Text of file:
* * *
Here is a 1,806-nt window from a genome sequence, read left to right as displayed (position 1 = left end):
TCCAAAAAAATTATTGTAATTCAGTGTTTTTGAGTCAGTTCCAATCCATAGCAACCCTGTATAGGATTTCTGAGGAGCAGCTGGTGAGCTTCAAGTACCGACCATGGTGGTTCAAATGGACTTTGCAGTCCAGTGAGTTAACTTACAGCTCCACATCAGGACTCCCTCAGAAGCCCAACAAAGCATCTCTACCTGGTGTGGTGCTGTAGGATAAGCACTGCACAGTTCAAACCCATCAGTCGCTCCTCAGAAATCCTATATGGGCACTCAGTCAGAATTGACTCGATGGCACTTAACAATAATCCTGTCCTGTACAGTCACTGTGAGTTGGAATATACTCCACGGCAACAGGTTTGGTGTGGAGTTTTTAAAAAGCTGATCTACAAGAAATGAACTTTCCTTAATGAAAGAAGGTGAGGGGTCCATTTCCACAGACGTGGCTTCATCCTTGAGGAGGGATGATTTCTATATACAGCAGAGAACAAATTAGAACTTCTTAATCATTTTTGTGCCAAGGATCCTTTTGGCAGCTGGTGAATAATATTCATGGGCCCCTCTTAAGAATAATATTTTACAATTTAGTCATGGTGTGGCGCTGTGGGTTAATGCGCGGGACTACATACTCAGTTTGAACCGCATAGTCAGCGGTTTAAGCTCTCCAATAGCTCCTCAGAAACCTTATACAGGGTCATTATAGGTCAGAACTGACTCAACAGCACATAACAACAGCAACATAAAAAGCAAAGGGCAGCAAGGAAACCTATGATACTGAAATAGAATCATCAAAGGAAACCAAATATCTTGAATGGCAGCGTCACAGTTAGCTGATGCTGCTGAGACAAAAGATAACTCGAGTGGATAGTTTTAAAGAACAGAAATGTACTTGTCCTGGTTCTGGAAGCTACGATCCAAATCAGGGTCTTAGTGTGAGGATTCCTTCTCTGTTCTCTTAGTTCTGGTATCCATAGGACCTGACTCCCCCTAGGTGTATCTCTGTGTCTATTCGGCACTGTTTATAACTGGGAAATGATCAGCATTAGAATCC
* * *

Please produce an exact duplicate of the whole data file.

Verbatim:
Here is a 1,806-nt window from a genome sequence, read left to right as displayed (position 1 = left end):
TCCAAAAAAATTATTGTAATTCAGTGTTTTTGAGTCAGTTCCAATCCATAGCAACCCTGTATAGGATTTCTGAGGAGCAGCTGGTGAGCTTCAAGTACCGACCATGGTGGTTCAAATGGACTTTGCAGTCCAGTGAGTTAACTTACAGCTCCACATCAGGACTCCCTCAGAAGCCCAACAAAGCATCTCTACCTGGTGTGGTGCTGTAGGATAAGCACTGCACAGTTCAAACCCATCAGTCGCTCCTCAGAAATCCTATATGGGCACTCAGTCAGAATTGACTCGATGGCACTTAACAATAATCCTGTCCTGTACAGTCACTGTGAGTTGGAATATACTCCACGGCAACAGGTTTGGTGTGGAGTTTTTAAAAAGCTGATCTACAAGAAATGAACTTTCCTTAATGAAAGAAGGTGAGGGGTCCATTTCCACAGACGTGGCTTCATCCTTGAGGAGGGATGATTTCTATATACAGCAGAGAACAAATTAGAACTTCTTAATCATTTTTGTGCCAAGGATCCTTTTGGCAGCTGGTGAATAATATTCATGGGCCCCTCTTAAGAATAATATTTTACAATTTAGTCATGGTGTGGCGCTGTGGGTTAATGCGCGGGACTACATACTCAGTTTGAACCGCATAGTCAGCGGTTTAAGCTCTCCAATAGCTCCTCAGAAACCTTATACAGGGTCATTATAGGTCAGAACTGACTCAACAGCACATAACAACAGCAACATAAAAAGCAAAGGGCAGCAAGGAAACCTATGATACTGAAATAGAATCATCAAAGGAAACCAAATATCTTGAATGGCAGCGTCACAGTTAGCTGATGCTGCTGAGACAAAAGATAACTCGAGTGGATAGTTTTAAAGAACAGAAATGTACTTGTCCTGGTTCTGGAAGCTACGATCCAAATCAGGGTCTTAGTGTGAGGATTCCTTCTCTGTTCTCTTAGTTCTGGTATCCATAGGACCTGACTCCCCCTAGGTGTATCTCTGTGTCTATTCGGCACTGTTTATAACTGGGAAATGATCAGCATTAGAATCC